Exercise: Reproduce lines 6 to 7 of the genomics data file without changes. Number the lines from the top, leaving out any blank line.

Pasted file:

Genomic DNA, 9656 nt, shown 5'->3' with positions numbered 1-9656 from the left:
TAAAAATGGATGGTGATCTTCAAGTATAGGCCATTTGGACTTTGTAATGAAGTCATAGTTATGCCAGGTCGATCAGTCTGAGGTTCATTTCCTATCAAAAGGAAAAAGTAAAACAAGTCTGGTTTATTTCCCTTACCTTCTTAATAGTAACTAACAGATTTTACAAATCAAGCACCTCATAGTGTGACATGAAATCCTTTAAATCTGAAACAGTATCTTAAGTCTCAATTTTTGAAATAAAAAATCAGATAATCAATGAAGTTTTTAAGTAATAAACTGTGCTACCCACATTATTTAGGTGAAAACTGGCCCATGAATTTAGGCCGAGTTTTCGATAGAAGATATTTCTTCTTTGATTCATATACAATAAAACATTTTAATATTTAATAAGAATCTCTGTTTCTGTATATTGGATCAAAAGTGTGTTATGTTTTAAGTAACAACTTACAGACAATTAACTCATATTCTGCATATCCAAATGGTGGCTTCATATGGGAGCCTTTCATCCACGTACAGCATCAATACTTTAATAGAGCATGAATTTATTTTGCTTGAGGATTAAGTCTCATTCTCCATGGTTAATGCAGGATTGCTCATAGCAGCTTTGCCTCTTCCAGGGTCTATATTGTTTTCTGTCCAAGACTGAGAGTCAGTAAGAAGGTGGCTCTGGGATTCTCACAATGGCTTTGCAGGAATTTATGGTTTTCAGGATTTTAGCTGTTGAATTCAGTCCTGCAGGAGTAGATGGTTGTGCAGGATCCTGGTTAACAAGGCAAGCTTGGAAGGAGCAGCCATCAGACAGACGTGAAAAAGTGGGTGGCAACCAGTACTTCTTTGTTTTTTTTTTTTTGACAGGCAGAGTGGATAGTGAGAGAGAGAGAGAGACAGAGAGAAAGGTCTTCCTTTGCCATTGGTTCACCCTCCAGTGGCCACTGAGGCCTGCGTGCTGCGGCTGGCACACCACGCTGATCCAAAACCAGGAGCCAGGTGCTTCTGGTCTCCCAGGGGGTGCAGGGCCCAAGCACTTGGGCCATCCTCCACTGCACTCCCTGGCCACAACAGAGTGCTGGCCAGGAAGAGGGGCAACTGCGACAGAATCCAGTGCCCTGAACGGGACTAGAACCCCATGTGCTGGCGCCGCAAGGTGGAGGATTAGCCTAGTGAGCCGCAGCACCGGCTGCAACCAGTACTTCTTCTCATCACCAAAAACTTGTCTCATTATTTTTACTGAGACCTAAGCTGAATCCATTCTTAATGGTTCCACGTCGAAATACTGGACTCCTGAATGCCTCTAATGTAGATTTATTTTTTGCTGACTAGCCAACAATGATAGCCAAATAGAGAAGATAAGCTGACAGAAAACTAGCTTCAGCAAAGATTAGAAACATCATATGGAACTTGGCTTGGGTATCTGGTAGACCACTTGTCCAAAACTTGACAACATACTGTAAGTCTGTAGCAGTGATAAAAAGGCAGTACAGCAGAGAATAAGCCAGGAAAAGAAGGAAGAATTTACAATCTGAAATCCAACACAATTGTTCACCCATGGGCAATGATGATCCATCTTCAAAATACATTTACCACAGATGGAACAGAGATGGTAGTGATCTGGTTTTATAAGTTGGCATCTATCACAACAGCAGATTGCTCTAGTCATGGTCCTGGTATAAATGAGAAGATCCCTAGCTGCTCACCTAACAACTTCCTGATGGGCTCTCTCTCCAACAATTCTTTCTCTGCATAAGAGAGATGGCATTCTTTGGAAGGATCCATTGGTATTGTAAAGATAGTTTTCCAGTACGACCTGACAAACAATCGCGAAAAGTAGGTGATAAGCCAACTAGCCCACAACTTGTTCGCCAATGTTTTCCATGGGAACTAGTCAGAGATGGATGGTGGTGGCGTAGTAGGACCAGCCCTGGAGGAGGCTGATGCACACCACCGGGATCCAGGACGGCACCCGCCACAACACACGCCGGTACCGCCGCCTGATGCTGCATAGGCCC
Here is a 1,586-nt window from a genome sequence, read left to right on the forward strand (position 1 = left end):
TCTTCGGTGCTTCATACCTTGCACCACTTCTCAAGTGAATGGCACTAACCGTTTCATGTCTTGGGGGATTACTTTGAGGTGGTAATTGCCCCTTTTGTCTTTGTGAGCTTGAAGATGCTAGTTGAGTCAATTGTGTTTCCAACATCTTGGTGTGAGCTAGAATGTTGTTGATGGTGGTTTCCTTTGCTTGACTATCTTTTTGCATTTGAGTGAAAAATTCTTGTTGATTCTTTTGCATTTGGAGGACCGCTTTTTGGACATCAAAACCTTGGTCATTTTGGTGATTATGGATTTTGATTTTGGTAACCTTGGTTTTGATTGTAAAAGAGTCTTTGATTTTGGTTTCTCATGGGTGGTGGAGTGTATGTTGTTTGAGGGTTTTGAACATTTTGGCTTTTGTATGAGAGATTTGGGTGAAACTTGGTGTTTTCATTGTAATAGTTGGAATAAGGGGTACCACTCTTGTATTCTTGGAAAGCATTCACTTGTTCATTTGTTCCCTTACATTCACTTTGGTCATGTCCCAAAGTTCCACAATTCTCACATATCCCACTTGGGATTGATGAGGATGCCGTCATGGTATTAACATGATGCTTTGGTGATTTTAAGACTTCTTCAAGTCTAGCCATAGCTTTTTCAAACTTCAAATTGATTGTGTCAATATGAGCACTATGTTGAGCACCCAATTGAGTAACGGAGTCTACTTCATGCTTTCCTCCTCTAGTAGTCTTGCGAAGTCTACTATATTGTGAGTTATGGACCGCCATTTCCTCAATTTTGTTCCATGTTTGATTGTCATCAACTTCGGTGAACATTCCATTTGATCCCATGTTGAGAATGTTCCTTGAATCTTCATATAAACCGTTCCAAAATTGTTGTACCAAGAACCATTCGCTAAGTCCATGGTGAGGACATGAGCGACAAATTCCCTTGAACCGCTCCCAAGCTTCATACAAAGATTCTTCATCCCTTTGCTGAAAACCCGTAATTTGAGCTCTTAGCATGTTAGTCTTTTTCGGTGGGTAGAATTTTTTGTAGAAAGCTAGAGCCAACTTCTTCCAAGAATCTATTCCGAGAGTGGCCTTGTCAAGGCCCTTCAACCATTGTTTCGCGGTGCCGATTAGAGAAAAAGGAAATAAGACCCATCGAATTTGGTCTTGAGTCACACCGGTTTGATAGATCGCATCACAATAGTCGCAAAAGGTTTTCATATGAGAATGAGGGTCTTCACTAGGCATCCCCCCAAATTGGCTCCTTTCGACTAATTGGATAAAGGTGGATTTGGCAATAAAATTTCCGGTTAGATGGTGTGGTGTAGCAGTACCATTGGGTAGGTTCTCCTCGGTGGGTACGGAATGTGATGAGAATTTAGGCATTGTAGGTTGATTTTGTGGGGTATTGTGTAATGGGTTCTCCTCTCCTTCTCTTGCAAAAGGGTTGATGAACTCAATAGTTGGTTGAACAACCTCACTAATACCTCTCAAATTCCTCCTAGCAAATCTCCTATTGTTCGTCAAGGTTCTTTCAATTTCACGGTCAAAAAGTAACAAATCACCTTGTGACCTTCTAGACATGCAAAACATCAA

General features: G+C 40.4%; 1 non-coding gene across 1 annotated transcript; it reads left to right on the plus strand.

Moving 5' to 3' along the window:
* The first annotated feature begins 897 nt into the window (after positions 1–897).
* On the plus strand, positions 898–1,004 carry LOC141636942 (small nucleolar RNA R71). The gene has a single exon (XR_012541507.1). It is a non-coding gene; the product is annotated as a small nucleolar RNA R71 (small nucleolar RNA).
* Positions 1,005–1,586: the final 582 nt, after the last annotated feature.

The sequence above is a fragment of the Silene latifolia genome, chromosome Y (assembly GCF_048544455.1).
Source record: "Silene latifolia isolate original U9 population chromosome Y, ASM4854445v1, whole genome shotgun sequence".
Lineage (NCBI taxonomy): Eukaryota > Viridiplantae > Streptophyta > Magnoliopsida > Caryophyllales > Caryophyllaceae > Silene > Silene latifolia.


Moving 5' to 3' along the window:
* The first annotated feature begins 897 nt into the window (after positions 1–897).